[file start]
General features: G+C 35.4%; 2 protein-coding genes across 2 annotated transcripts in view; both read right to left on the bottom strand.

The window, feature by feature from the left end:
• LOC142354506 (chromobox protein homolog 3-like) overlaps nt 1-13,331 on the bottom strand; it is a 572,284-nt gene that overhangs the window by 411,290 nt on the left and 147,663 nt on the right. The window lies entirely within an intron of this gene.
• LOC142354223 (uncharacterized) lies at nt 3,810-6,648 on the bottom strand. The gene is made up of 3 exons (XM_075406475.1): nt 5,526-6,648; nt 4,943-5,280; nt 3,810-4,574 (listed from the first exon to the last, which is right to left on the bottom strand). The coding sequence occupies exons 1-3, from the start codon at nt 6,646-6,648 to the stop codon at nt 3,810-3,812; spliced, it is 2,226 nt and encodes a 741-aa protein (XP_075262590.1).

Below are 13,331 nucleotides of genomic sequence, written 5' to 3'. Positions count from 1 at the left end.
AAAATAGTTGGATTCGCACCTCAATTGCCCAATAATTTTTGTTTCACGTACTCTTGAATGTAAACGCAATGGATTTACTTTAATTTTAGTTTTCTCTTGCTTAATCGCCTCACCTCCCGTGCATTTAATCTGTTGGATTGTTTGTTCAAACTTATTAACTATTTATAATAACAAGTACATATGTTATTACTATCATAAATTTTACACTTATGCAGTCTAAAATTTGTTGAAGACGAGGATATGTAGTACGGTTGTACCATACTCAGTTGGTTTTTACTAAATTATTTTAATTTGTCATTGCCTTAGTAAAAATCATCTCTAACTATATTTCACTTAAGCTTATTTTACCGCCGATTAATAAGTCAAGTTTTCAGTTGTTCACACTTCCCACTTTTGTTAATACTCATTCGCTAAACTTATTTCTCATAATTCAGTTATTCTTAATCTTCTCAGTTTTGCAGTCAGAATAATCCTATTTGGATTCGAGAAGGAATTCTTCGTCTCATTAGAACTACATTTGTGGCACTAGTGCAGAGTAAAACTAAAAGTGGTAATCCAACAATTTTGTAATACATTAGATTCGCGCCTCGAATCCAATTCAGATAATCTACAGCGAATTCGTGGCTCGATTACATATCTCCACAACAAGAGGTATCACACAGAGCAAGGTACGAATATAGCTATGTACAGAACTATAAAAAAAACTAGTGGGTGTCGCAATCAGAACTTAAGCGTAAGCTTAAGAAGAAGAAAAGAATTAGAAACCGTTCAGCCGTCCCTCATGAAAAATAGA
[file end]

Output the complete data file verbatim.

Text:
General features: G+C 35.4%; 2 protein-coding genes across 2 annotated transcripts in view; both read right to left on the bottom strand.

The window, feature by feature from the left end:
• LOC142354506 (chromobox protein homolog 3-like) overlaps nt 1-13,331 on the bottom strand; it is a 572,284-nt gene that overhangs the window by 411,290 nt on the left and 147,663 nt on the right. The window lies entirely within an intron of this gene.
• LOC142354223 (uncharacterized) lies at nt 3,810-6,648 on the bottom strand. The gene is made up of 3 exons (XM_075406475.1): nt 5,526-6,648; nt 4,943-5,280; nt 3,810-4,574 (listed from the first exon to the last, which is right to left on the bottom strand). The coding sequence occupies exons 1-3, from the start codon at nt 6,646-6,648 to the stop codon at nt 3,810-3,812; spliced, it is 2,226 nt and encodes a 741-aa protein (XP_075262590.1).

Below are 13,331 nucleotides of genomic sequence, written 5' to 3'. Positions count from 1 at the left end.
AAAATAGTTGGATTCGCACCTCAATTGCCCAATAATTTTTGTTTCACGTACTCTTGAATGTAAACGCAATGGATTTACTTTAATTTTAGTTTTCTCTTGCTTAATCGCCTCACCTCCCGTGCATTTAATCTGTTGGATTGTTTGTTCAAACTTATTAACTATTTATAATAACAAGTACATATGTTATTACTATCATAAATTTTACACTTATGCAGTCTAAAATTTGTTGAAGACGAGGATATGTAGTACGGTTGTACCATACTCAGTTGGTTTTTACTAAATTATTTTAATTTGTCATTGCCTTAGTAAAAATCATCTCTAACTATATTTCACTTAAGCTTATTTTACCGCCGATTAATAAGTCAAGTTTTCAGTTGTTCACACTTCCCACTTTTGTTAATACTCATTCGCTAAACTTATTTCTCATAATTCAGTTATTCTTAATCTTCTCAGTTTTGCAGTCAGAATAATCCTATTTGGATTCGAGAAGGAATTCTTCGTCTCATTAGAACTACATTTGTGGCACTAGTGCAGAGTAAAACTAAAAGTGGTAATCCAACAATTTTGTAATACATTAGATTCGCGCCTCGAATCCAATTCAGATAATCTACAGCGAATTCGTGGCTCGATTACATATCTCCACAACAAGAGGTATCACACAGAGCAAGGTACGAATATAGCTATGTACAGAACTATAAAAAAAACTAGTGGGTGTCGCAATCAGAACTTAAGCGTAAGCTTAAGAAGAAGAAAAGAATTAGAAACCGTTCAGCCGTCCCTCATGAAAAATAGA